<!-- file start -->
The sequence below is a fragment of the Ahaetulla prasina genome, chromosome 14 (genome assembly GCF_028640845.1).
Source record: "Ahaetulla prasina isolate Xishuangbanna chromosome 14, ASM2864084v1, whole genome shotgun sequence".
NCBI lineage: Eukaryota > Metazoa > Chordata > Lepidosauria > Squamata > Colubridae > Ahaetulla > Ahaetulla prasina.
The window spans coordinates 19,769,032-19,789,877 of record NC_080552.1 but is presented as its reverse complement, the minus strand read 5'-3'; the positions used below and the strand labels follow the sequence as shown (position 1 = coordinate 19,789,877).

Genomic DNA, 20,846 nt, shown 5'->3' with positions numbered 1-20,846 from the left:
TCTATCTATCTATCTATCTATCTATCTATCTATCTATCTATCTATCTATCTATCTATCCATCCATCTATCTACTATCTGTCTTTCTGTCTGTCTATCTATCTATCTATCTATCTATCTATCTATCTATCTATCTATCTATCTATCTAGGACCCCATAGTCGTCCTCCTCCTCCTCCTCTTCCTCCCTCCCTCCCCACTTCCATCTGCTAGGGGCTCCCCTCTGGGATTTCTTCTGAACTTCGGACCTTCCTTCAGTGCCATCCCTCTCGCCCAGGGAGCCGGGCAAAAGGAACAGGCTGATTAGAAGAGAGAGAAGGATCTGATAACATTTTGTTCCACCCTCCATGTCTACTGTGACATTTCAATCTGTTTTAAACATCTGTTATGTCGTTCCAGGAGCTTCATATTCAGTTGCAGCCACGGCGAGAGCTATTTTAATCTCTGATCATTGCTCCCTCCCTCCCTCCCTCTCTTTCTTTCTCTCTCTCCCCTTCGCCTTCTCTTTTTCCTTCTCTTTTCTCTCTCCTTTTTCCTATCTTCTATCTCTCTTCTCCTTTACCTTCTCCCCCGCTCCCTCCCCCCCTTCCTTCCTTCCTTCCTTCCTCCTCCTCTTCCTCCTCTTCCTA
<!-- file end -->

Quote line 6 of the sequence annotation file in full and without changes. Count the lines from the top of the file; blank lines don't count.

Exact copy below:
TCTATCTATCTATCTATCTATCTATCTATCTATCTATCTATCTATCTATCTATCTATCCATCCATCTATCTACTATCTGTCTTTCTGTCTGTCTATCTATCTATCTATCTATCTATCTATCTATCTATCTATCTATCTATCTATCTAGGACCCCATAGTCGTCCTCCTCCTCCTCCTCTTCCTCCCTCCCTCCCCACTTCCATCTGCTAGGGGCTCCCCTCTGGGATTTCTTCTGAACTTCGGACCTTCCTTCAGTGCCATCCCTCTCGCCCAGGGAGCCGGGCAAAAGGAACAGGCTGATTAGAAGAGAGAGAAGGATCTGATAACATTTTGTTCCACCCTCCATGTCTACTGTGACATTTCAATCTGTTTTAAACATCTGTTATGTCGTTCCAGGAGCTTCATATTCAGTTGCAGCCACGGCGAGAGCTATTTTAATCTCTGATCATTGCTCCCTCCCTCCCTCCCTCTCTTTCTTTCTCTCTCTCCCCTTCGCCTTCTCTTTTTCCTTCTCTTTTCTCTCTCCTTTTTCCTATCTTCTATCTCTCTTCTCCTTTACCTTCTCCCCCGCTCCCTCCCCCCCTTCCTTCCTTCCTTCCTTCCTCCTCCTCTTCCTCCTCTTCCTA